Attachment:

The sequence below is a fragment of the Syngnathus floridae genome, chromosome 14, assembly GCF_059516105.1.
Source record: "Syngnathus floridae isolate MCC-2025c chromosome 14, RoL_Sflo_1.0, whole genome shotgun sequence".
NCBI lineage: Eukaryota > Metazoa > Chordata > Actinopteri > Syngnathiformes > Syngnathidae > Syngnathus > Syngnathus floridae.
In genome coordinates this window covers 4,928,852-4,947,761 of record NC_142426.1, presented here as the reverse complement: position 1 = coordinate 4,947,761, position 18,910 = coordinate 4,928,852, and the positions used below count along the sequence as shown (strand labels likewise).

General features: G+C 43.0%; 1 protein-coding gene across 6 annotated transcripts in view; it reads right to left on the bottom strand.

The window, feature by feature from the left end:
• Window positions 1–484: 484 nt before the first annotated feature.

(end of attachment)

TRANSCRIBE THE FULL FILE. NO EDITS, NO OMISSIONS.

The sequence below is a fragment of the Syngnathus floridae genome, chromosome 14, assembly GCF_059516105.1.
Source record: "Syngnathus floridae isolate MCC-2025c chromosome 14, RoL_Sflo_1.0, whole genome shotgun sequence".
NCBI lineage: Eukaryota > Metazoa > Chordata > Actinopteri > Syngnathiformes > Syngnathidae > Syngnathus > Syngnathus floridae.
In genome coordinates this window covers 4,928,852-4,947,761 of record NC_142426.1, presented here as the reverse complement: position 1 = coordinate 4,947,761, position 18,910 = coordinate 4,928,852, and the positions used below count along the sequence as shown (strand labels likewise).

General features: G+C 43.0%; 1 protein-coding gene across 6 annotated transcripts in view; it reads right to left on the bottom strand.

The window, feature by feature from the left end:
• Window positions 1–484: 484 nt before the first annotated feature.